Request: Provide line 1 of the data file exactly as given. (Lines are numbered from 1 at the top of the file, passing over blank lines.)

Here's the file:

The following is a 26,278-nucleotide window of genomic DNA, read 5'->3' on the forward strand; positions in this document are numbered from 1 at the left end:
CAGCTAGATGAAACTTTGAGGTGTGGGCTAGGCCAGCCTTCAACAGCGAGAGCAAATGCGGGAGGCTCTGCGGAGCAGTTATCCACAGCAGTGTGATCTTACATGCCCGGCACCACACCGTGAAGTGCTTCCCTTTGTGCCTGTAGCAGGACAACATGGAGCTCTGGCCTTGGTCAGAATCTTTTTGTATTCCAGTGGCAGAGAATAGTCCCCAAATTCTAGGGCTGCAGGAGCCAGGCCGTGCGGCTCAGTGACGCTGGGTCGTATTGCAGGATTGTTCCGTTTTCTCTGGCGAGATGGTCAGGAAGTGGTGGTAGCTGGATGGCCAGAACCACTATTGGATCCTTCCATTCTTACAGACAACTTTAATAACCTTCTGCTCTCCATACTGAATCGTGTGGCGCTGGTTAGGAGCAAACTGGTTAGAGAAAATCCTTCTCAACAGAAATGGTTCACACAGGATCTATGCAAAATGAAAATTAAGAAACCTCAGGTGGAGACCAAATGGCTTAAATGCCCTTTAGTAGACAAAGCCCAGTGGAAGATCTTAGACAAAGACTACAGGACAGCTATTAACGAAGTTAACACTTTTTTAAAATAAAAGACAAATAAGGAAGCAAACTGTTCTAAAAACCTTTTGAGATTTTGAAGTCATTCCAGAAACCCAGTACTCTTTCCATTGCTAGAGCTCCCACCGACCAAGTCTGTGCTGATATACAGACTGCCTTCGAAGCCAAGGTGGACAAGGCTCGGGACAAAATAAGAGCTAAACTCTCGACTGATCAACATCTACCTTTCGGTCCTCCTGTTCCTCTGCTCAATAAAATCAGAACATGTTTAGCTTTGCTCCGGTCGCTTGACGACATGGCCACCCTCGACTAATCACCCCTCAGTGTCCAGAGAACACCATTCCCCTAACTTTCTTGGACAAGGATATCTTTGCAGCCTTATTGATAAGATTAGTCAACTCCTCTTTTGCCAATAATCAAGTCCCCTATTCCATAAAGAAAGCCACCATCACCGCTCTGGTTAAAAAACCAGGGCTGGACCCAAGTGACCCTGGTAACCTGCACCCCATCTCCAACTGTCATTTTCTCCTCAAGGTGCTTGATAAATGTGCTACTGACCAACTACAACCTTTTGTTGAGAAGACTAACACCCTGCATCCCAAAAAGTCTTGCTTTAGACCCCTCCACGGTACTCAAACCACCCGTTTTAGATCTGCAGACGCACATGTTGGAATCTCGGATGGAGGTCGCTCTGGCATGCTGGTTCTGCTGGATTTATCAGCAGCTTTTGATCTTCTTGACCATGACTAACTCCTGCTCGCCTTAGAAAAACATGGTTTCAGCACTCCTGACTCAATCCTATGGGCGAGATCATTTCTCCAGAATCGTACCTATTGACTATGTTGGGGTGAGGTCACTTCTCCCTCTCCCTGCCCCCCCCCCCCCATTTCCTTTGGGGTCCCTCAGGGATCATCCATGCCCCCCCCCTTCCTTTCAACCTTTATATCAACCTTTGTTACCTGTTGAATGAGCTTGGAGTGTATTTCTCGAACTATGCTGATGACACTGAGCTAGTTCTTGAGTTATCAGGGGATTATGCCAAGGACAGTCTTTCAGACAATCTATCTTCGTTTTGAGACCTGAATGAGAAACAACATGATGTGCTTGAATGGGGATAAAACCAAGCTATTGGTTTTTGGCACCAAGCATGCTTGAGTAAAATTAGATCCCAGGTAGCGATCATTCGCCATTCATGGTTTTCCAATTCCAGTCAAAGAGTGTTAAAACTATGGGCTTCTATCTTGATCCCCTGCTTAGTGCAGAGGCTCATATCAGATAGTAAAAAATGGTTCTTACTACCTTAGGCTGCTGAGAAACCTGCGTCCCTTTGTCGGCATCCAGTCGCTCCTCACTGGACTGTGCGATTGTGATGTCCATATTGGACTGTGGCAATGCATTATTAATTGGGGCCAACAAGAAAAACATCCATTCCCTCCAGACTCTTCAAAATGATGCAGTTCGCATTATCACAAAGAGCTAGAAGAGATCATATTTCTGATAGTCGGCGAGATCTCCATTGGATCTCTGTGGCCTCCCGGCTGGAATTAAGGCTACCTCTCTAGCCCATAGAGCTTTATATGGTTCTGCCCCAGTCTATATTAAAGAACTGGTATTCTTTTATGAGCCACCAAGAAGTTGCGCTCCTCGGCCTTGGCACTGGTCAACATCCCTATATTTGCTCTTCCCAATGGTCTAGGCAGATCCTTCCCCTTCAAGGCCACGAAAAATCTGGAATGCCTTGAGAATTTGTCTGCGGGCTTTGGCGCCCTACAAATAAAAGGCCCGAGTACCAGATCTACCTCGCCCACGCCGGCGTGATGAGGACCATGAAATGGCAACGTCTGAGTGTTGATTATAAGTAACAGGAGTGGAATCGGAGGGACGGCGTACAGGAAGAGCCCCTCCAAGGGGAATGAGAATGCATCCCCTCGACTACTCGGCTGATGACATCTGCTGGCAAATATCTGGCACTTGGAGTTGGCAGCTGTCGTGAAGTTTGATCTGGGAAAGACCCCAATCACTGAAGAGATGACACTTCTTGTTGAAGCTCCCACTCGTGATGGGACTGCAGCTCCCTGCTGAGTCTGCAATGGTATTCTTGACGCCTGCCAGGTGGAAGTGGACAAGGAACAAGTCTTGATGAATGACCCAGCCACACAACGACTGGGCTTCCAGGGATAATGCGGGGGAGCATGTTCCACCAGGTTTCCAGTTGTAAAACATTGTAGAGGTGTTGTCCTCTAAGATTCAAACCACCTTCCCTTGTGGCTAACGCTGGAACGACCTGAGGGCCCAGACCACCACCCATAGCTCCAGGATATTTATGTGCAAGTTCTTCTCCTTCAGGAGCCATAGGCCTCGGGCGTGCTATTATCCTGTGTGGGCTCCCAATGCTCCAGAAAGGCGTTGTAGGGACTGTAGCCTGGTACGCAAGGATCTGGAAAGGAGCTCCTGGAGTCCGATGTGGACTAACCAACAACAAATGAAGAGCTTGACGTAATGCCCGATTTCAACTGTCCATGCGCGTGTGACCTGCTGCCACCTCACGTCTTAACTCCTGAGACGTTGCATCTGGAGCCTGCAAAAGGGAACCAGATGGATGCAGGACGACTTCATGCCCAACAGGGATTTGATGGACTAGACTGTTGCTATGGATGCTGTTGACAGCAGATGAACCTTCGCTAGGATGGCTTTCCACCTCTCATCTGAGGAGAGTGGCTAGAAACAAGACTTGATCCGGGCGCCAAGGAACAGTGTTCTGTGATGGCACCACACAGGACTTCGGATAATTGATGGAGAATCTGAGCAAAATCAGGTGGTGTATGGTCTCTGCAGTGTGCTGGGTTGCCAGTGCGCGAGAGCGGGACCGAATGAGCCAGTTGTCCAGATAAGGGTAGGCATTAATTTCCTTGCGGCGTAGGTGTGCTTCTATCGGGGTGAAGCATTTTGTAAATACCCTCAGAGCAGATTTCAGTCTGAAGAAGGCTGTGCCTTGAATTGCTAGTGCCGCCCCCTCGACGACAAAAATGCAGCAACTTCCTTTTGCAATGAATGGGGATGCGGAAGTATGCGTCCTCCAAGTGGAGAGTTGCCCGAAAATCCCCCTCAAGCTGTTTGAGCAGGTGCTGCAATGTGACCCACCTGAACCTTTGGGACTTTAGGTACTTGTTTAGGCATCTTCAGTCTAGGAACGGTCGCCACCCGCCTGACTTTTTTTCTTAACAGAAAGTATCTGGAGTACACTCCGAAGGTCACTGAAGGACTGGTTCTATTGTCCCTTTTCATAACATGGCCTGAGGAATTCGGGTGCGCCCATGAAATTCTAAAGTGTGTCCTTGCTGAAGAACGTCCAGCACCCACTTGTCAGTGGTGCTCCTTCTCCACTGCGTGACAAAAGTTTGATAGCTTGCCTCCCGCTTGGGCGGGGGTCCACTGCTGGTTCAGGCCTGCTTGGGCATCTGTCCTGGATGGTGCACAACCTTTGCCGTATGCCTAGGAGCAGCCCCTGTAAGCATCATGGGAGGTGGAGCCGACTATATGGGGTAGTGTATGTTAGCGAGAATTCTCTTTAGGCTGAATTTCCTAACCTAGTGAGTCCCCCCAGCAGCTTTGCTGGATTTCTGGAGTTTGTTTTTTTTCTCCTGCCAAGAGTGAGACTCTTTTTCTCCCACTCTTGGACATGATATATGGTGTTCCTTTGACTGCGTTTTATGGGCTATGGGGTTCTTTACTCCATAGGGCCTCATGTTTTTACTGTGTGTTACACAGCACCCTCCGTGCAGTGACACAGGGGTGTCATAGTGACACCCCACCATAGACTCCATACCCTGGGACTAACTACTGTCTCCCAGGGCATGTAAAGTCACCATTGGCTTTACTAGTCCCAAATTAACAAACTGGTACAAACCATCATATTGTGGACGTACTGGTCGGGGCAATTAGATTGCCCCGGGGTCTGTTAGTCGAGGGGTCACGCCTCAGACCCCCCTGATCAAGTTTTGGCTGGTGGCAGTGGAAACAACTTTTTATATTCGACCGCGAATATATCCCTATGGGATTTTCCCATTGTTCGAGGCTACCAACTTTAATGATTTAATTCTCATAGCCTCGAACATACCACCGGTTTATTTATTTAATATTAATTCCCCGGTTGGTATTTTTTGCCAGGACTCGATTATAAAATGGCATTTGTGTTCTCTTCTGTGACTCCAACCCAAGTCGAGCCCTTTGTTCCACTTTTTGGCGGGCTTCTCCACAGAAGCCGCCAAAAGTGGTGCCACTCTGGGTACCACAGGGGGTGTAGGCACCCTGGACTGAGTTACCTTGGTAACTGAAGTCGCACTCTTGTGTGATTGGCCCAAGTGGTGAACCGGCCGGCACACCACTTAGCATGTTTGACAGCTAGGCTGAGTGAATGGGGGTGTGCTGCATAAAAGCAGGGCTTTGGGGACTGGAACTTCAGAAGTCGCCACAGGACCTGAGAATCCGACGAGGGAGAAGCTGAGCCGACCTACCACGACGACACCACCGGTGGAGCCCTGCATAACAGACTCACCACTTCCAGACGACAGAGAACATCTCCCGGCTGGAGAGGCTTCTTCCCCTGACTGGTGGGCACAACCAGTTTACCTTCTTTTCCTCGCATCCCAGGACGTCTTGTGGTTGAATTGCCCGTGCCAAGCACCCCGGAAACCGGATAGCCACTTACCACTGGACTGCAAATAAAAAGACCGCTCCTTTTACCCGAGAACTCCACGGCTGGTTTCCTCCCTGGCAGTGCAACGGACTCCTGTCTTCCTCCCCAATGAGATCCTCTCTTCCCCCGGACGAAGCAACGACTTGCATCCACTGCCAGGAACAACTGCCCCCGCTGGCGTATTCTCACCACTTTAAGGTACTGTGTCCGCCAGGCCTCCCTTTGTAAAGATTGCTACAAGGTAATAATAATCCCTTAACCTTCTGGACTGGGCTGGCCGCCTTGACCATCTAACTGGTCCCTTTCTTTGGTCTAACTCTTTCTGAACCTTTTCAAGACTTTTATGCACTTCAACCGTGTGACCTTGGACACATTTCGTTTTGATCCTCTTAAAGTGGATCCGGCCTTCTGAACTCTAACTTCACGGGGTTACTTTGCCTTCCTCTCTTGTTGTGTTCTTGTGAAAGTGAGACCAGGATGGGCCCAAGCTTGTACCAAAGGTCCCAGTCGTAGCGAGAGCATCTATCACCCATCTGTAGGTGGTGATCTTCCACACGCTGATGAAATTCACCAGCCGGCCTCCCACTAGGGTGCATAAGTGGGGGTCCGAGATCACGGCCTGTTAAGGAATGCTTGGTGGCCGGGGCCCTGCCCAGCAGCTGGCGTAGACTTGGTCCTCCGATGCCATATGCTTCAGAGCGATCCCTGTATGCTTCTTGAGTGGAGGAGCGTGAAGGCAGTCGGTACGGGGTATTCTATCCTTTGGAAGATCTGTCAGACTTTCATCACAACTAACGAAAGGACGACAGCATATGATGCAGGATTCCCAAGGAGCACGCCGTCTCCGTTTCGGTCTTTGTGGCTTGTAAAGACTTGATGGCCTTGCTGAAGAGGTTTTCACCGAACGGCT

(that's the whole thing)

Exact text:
The following is a 26,278-nucleotide window of genomic DNA, read 5'->3' on the forward strand; positions in this document are numbered from 1 at the left end: